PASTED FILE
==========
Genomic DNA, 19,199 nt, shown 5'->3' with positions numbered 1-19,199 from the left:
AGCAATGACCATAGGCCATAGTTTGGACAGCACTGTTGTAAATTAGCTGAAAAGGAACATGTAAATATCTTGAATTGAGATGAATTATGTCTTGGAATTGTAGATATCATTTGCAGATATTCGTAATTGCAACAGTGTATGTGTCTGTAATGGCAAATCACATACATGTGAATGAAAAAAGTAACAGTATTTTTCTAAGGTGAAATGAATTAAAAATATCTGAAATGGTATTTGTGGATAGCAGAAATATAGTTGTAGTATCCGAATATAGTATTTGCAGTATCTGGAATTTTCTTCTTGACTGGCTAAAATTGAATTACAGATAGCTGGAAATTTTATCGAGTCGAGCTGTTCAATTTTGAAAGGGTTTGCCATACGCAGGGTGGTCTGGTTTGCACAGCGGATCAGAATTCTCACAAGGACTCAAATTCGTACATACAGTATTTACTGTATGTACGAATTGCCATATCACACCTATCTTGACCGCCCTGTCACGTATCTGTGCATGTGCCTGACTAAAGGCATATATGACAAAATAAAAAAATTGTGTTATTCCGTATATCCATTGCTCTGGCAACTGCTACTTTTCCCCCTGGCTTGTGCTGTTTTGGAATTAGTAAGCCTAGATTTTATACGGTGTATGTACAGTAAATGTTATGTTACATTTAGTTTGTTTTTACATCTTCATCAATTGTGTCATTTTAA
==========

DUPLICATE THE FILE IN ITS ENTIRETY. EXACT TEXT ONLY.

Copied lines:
Genomic DNA, 19,199 nt, shown 5'->3' with positions numbered 1-19,199 from the left:
AGCAATGACCATAGGCCATAGTTTGGACAGCACTGTTGTAAATTAGCTGAAAAGGAACATGTAAATATCTTGAATTGAGATGAATTATGTCTTGGAATTGTAGATATCATTTGCAGATATTCGTAATTGCAACAGTGTATGTGTCTGTAATGGCAAATCACATACATGTGAATGAAAAAAGTAACAGTATTTTTCTAAGGTGAAATGAATTAAAAATATCTGAAATGGTATTTGTGGATAGCAGAAATATAGTTGTAGTATCCGAATATAGTATTTGCAGTATCTGGAATTTTCTTCTTGACTGGCTAAAATTGAATTACAGATAGCTGGAAATTTTATCGAGTCGAGCTGTTCAATTTTGAAAGGGTTTGCCATACGCAGGGTGGTCTGGTTTGCACAGCGGATCAGAATTCTCACAAGGACTCAAATTCGTACATACAGTATTTACTGTATGTACGAATTGCCATATCACACCTATCTTGACCGCCCTGTCACGTATCTGTGCATGTGCCTGACTAAAGGCATATATGACAAAATAAAAAAATTGTGTTATTCCGTATATCCATTGCTCTGGCAACTGCTACTTTTCCCCCTGGCTTGTGCTGTTTTGGAATTAGTAAGCCTAGATTTTATACGGTGTATGTACAGTAAATGTTATGTTACATTTAGTTTGTTTTTACATCTTCATCAATTGTGTCATTTTAA